1. “From his mouth comes a sharp sword with which to strike down the nations, and he will rule them with a rod of iron.”

Before we can talk about the tumultuous period that was the development of the first American colonies, we need to go back and find out where the trials all started. And it didn’t start in pish-posh England.


It actually started in Scandinavia in the late 16th century, when King of Scots, James I, stepped in a puddle of crazy.Before King James I became the king of England, he ruled the Scottish country where he was expected to wed the princess of Denmark.

2. “He who finds a wife finds a good thing and obtains favor from the Lord.”

King James I was getting married to Scandinavian princess Anne of Denmark in 1589. Her ship was set to cross the North Sea when a storm nearly capsized the vessel she was on and was forced to make her way back to Denmark.


The king had no choice but to make the journey overseas to retrieve his bride. He too experienced a stormy journey, but managed to make it to Northern Europe. However, when he reached their shores, James witnessed something horrific.

3. “Anxiety in a man’s heart weighs him down, but a good word makes him glad.”

It turns out Denmark was in the middle of a frenzy called ‘witch hysteria’. Men and women were being prosecuted legally before the law for conspiring in witchcraft and conversing with the devil.


It was all because the Roman Catholic Church felt it was necessary to tighten everyone’s hands in a vice-grip and get them to clear their minds away from sin and heresy. They succeeded by having the pope’s endorsement inside of history’s most controversial book: Malleus Maleficarum.

4. “Whoever takes a human life shall surely be put to death.”

The Malleus Maleficarum was written by a German Dominican monk named Heinrich Kramer in 1486. The book, which loosely translates to The Hammer of the Witches, which was basically a “witch-hunting for dummies” guide in how to find, torture, and kill a witch.

Atlas Obscura

The book entails that a witch wanted nothing more than to poison, maim, and kill in the name of evil. It would have been waived off as a bunch of writings from a religious nut if it weren’t for one teeny-tiny detail…the papal bull.

5. “Even in your thoughts, do not curse the king, nor in your bedroom curse the rich, for a bird of the air will carry your voice, or some winged creature tell the matter.”

The papal bull is basically a stamp of approval from the big papa of papas, a pope’s equivalent of a royal proclamation that completely endorsed Kramer’s writings. Once the book became popular, torches were lit, and pitchforks were sharpened. All hell broke loose.


Once people started reading the Malleus Maleficarum, superstition, gossip, and fear took hold of the town, and soon, anyone who was other, strange, or vulnerable were often perceived as witches. There were even rumors that a coven of witches was responsible for the terrible storm that nearly took the king and the princess’s lives. James was overwhelmed with the country’s panic and superstitions.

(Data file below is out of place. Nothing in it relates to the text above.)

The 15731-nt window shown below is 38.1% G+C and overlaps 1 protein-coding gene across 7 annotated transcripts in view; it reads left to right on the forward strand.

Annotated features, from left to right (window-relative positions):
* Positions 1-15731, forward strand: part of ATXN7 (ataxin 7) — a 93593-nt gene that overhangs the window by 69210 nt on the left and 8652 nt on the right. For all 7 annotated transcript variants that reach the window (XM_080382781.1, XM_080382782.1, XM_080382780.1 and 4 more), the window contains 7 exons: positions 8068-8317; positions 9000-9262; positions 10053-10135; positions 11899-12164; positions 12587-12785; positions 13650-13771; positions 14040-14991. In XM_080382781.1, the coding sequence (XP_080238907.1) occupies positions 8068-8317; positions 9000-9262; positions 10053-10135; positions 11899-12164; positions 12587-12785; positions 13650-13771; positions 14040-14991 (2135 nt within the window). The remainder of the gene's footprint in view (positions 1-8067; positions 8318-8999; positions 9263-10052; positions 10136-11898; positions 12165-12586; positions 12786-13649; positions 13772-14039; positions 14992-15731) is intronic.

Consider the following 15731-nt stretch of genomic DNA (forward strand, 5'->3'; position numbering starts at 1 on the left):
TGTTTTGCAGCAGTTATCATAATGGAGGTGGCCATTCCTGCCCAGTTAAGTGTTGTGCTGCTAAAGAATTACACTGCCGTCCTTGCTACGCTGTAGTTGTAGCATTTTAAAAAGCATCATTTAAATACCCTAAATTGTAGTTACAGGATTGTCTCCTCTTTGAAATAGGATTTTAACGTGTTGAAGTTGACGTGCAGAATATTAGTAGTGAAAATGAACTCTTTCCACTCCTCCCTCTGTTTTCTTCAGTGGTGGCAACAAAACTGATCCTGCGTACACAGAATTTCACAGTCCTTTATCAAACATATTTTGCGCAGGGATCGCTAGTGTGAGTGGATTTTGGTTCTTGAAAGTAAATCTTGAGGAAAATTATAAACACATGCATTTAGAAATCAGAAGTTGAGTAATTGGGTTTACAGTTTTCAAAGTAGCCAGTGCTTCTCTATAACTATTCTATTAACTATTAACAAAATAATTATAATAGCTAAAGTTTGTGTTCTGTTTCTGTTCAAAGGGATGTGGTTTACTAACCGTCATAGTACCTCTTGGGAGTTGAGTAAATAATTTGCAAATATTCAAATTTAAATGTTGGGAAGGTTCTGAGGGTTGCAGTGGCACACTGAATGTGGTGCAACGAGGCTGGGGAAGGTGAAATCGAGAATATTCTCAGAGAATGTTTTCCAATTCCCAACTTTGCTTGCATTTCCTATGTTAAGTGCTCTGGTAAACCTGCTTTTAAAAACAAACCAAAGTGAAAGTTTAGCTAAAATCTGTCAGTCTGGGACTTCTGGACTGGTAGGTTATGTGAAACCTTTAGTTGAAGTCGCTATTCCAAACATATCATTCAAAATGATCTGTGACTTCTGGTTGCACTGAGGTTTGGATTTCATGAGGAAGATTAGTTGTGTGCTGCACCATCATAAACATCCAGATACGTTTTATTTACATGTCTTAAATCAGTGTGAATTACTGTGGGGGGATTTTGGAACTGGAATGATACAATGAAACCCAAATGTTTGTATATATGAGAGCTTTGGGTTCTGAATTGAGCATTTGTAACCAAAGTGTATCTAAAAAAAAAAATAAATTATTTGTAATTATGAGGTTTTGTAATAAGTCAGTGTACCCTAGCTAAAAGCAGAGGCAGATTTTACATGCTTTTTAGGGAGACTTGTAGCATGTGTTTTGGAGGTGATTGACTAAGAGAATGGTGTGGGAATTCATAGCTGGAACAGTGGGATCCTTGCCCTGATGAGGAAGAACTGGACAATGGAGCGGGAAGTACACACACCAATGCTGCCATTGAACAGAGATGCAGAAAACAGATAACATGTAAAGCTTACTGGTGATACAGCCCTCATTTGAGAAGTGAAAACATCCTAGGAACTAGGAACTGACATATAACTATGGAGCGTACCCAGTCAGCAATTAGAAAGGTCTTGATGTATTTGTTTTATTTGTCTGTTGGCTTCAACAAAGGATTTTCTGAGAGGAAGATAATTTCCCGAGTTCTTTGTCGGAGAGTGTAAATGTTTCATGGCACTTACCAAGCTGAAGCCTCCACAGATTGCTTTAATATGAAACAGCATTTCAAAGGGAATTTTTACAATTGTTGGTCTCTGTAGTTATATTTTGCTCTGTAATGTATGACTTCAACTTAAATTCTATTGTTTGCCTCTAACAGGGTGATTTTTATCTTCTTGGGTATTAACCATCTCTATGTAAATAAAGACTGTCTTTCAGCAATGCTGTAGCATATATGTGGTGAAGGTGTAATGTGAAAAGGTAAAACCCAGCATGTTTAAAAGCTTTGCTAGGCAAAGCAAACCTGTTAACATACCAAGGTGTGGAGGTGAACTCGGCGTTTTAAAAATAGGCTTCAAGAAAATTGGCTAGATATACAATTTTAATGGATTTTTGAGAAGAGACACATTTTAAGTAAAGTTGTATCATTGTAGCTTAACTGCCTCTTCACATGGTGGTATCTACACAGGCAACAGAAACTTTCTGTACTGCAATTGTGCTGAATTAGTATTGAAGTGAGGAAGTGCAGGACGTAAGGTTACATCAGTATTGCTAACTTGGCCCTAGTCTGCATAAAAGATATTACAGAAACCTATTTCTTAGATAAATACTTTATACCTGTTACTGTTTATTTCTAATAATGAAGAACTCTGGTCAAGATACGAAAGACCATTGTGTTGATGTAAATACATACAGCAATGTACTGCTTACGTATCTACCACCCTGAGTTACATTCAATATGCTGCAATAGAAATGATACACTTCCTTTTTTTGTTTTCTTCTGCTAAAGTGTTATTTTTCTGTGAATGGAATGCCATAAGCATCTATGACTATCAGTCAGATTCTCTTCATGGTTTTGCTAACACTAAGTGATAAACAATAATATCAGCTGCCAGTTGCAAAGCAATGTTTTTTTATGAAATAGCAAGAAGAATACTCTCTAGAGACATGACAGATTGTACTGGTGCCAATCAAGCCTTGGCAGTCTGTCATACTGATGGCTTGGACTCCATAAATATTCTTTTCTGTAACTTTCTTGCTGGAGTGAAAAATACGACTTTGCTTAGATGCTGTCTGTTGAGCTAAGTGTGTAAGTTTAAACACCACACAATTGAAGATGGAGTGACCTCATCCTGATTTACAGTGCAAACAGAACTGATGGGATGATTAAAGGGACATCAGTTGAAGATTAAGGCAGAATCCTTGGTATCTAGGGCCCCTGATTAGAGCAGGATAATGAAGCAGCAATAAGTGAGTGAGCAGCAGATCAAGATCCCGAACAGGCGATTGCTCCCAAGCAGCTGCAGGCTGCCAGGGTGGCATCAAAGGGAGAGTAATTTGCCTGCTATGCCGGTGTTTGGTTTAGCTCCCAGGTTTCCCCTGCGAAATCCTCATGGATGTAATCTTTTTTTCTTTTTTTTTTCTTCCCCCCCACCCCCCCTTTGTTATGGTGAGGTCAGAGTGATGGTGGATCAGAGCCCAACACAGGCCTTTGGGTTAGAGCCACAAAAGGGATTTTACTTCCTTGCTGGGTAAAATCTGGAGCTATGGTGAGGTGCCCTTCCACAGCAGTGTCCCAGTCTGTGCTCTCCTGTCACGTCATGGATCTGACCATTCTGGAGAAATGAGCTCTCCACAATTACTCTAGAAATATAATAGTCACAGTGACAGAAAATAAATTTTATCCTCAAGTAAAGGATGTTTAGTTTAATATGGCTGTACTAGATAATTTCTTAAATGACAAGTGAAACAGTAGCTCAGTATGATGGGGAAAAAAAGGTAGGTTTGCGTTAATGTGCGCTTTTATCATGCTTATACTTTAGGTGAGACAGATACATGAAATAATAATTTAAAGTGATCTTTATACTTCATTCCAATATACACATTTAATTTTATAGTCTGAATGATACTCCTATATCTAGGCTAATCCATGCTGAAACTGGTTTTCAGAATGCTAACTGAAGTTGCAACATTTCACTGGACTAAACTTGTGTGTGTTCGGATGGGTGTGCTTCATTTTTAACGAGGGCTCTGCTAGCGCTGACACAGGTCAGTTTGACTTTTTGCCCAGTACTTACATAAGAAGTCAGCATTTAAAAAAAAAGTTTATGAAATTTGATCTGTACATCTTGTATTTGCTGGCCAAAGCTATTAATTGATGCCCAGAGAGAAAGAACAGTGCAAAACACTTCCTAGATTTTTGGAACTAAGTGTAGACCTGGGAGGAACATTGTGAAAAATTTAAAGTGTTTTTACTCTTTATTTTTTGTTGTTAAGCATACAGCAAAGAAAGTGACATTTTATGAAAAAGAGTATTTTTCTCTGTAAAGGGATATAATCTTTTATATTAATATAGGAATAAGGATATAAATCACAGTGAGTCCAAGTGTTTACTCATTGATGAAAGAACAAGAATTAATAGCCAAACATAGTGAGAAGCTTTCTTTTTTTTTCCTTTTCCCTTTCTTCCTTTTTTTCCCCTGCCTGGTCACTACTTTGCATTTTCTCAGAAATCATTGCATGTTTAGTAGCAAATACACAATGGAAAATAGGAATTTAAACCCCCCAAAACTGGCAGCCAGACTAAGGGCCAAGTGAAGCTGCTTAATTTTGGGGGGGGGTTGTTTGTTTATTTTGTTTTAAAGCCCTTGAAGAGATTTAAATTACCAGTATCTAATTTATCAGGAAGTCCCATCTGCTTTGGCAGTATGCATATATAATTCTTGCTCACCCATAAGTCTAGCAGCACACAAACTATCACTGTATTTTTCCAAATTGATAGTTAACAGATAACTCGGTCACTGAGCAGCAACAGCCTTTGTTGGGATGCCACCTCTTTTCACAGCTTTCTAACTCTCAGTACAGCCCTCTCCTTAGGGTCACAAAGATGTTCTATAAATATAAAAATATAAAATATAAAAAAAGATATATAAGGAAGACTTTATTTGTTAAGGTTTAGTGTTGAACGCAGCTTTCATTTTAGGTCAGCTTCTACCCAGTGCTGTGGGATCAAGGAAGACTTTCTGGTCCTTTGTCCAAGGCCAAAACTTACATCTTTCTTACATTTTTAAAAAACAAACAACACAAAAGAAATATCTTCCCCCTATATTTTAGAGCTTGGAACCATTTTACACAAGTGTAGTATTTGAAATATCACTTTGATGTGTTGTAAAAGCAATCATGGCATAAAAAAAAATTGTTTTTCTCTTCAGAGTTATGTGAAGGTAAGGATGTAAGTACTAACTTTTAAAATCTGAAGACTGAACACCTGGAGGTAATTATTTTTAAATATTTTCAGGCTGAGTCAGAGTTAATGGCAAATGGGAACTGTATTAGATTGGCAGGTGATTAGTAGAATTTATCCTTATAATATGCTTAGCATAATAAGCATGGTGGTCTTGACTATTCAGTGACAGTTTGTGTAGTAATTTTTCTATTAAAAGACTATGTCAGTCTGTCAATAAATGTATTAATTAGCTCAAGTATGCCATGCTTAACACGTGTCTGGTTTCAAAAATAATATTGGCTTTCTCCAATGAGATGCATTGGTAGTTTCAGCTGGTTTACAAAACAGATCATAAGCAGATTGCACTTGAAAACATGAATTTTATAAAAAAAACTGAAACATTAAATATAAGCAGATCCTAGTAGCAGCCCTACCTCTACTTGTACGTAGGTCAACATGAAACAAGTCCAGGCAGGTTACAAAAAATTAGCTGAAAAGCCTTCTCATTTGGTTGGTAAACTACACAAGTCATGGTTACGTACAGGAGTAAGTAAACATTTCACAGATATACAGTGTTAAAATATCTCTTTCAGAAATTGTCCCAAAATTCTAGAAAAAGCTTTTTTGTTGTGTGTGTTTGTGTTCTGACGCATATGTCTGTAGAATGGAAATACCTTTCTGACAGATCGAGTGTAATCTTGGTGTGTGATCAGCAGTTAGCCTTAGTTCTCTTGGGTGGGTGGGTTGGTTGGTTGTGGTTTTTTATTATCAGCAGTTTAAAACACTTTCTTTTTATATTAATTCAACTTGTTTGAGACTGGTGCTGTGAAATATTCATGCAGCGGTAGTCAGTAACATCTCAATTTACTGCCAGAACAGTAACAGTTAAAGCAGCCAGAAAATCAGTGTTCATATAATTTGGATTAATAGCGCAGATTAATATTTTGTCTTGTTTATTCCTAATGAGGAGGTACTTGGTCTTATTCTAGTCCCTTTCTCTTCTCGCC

6. “And I will cut off sorceries from your hand, and you shall have no more tellers of fortunes…”

Upon King James’s return, he thought he left behind the witch hunt that riddled Scandinavia. He was dead wrong. It was far from over. This could have been a footnote in history if it weren’t for one man named David Seaton, a deputy bailiff in the small town outside of Edinburgh.


His maid Geillis Duncan had suddenly acquired the powers of healing and would often sneak out in the middle of the night. Seaton confronted the young girl and accused her of consorting with the devil and demanded to confess her sins. However, Geillis wouldn’t budge no matter how much they tortured or beat her (it was suggested thumbscrews were used as a form of torture). She only professed her innocence; Seaton was determined to get out a confession.

7.  “They shall be stoned with stones; their blood shall be upon them.”

Inside the Malleus Maleficarum, one of the indicators for finding a witch in your community is by uncovering the devil’s markings. Unbeknownst to the accused, the mark could be anything from a mole, birthmark, scar — anything that stood out as unnatural. Soon, Seaton found what he was looking for on Geillis’s neck: two moles on her neck. Proof!



Upon the discovery, and after hours of torture, Geillis caved and confessed to consorting with the devil. Why she decided to confess at that moment stumped historians. There is, however, a theory. One relates to Seaton repressing sexual tendencies for the young girl, or perhaps Geillis was having a rendezvous with a lover; a religious taboo in a monastic period.

8. “Let no corrupting talk come out of your mouths.”

Okay, but why are we talking about Europe? This is supposed to be about the Salem witch trials, not Europe’s. Trust, there’s a reason why we’re talking about the European hysteria of witches. It was Geillis’s confession that sparked the UK’s paranormal paranoia.